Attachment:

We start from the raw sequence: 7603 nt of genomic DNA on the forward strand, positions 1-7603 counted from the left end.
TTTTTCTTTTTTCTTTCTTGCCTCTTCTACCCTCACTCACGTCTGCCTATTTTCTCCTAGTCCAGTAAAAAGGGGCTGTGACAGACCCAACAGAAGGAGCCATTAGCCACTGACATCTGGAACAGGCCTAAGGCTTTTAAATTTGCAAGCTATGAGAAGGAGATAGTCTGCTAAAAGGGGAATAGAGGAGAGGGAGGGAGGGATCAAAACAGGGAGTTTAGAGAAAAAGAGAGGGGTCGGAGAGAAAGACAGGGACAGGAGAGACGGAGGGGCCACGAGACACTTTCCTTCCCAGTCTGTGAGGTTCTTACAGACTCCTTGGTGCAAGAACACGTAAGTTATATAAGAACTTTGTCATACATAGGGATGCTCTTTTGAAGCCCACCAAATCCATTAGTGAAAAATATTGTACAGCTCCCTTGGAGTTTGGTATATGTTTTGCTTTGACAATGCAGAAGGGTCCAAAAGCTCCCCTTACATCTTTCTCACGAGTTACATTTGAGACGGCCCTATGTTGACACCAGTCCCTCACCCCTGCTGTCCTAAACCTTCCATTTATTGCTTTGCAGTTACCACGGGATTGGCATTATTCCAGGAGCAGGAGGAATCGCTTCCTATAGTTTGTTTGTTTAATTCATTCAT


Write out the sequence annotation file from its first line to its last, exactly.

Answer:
We start from the raw sequence: 7603 nt of genomic DNA on the forward strand, positions 1-7603 counted from the left end.
TTTTTCTTTTTTCTTTCTTGCCTCTTCTACCCTCACTCACGTCTGCCTATTTTCTCCTAGTCCAGTAAAAAGGGGCTGTGACAGACCCAACAGAAGGAGCCATTAGCCACTGACATCTGGAACAGGCCTAAGGCTTTTAAATTTGCAAGCTATGAGAAGGAGATAGTCTGCTAAAAGGGGAATAGAGGAGAGGGAGGGAGGGATCAAAACAGGGAGTTTAGAGAAAAAGAGAGGGGTCGGAGAGAAAGACAGGGACAGGAGAGACGGAGGGGCCACGAGACACTTTCCTTCCCAGTCTGTGAGGTTCTTACAGACTCCTTGGTGCAAGAACACGTAAGTTATATAAGAACTTTGTCATACATAGGGATGCTCTTTTGAAGCCCACCAAATCCATTAGTGAAAAATATTGTACAGCTCCCTTGGAGTTTGGTATATGTTTTGCTTTGACAATGCAGAAGGGTCCAAAAGCTCCCCTTACATCTTTCTCACGAGTTACATTTGAGACGGCCCTATGTTGACACCAGTCCCTCACCCCTGCTGTCCTAAACCTTCCATTTATTGCTTTGCAGTTACCACGGGATTGGCATTATTCCAGGAGCAGGAGGAATCGCTTCCTATAGTTTGTTTGTTTAATTCATTCAT